Monday, 14 September 2015

Away day

Back in March I said I hoped to return to Bodmin Moor after a day's (successful) letterboxing around Cornwall highest peak, Brown Willy.  A while ago, the opportunity arose to check out the area again, this time in the company of a regular visitor.  A seasoned geocaching and letterboxing pro in the form of Steve B.  Steve lives just off the moor, and often walks these paths.  With prepared lists, plenty of local tales, and knowledge of hidden letterboxes, this day was sure to exceed March's Bodmin Moor letterbox haul of 1!

Parking up in light mist at the village of Minions, it was a surreal start to what would be a great day's letterboxing.  I'd never been to this 'Warner branded' settlement before, and I haven't letterboxed with anyone in years.  First stop was Tregarrick Tor.  I was quickly reminded of how much this place has in common with Dartmoor - bogs and streams to cross on our path.  Steve pointed out the Poldark filming location.  The track to Tregarrick played the role of "Road to Illogan" in series 1, which made me chuckle.  After success at Tregarrick Tor, we headed to the Cheesewring, which is a popular tourist attraction round these parts.  A natural rock stack that defies logic, gravity and belief atop a giant quarry.  I was in my element.  The weather was beautiful, the pace of the walk was perfect, and the Letterboxes kept coming!  We turned North towards consecutive ridges of mysterious rugged tors.  At lunch on what I learnt was the appropriately named Sharp Tor, I was introduced to Bearah Tor and Kilmar Tor and the infamous High Rock.  Letterboxes on all of them, I was told.

The afternoon was spent confirming this was true.  Bearah Tor was breathtaking in it's scale.  An elongated series of outcrops stretching almost a kilometre.  As I observed at Rough Tor in March, the landscape appeared immaculate, as if undisturbed for centuries.  I mean that on the macro scale, not just in the geological sense.  Granite had weathered, crumbled, and lay untouched in small caves. Erosion, apart from in the peat near water sources, and near gateways wasn't obvious.  Ferns, grasses, and other upland plants grew tall between boulders.  The absence of feet - human and animal - and hands (Letterboxers) was staggeringly clear.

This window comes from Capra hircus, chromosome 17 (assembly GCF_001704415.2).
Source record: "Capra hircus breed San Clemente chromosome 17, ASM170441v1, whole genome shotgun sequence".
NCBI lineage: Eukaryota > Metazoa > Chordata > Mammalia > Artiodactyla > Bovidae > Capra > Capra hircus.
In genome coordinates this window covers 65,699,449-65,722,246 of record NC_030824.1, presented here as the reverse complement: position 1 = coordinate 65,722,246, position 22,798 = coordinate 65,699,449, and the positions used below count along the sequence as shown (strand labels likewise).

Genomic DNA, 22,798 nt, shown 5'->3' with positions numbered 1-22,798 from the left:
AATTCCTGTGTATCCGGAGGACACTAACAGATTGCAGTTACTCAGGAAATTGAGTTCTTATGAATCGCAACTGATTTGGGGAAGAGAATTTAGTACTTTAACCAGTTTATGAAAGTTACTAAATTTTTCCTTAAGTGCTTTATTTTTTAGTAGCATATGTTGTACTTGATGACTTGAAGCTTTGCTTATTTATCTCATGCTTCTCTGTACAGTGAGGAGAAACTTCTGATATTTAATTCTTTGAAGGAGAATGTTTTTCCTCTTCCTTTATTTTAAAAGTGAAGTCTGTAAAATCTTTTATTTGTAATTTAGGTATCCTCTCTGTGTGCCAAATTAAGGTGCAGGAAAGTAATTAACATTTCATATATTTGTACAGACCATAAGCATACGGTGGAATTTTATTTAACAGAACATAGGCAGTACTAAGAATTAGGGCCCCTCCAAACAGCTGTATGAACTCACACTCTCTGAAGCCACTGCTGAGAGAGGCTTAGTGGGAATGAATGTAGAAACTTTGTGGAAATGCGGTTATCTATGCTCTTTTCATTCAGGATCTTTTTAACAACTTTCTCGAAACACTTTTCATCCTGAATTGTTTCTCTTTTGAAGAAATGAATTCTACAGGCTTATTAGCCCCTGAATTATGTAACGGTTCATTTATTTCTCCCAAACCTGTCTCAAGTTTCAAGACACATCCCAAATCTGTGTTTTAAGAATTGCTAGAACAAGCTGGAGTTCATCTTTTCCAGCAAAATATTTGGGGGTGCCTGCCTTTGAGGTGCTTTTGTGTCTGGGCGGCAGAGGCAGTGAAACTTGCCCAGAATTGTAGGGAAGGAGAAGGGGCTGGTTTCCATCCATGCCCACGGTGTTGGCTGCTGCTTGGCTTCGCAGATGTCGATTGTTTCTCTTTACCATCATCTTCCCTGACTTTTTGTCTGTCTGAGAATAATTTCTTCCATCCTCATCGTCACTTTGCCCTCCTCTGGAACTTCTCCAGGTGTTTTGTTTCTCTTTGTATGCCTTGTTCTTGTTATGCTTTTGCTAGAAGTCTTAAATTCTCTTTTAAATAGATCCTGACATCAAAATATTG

Approaching Kilmar Tor, the legacy of the Cornish quarrying industry came into focus.  Steve pointed out perhaps the last active quarry in the region high on Bearah Tor, and then the old railway line.  I had one landmark in sight though: High Rock.  From below, it didn't look that high, but on closer inspection, this was at least as impressive as the Cheesewring.  A teetering, balanced, natural wonder on the very apex of the ridge.  That I may find a letterbox upon it's summit was the only incentive I needed!

Kilmar Tor itself is another knife edge ridge of rough granite and even rougher vegetation, with a trig point hidden among it's outcrops.  At this point, Steve and I decided to call it a day.  We walked 15 miles, and found 19 Letterboxes.  I was once again bowled over by this diminutive Moor, and am already planning my next adventure.

Cheers Steve!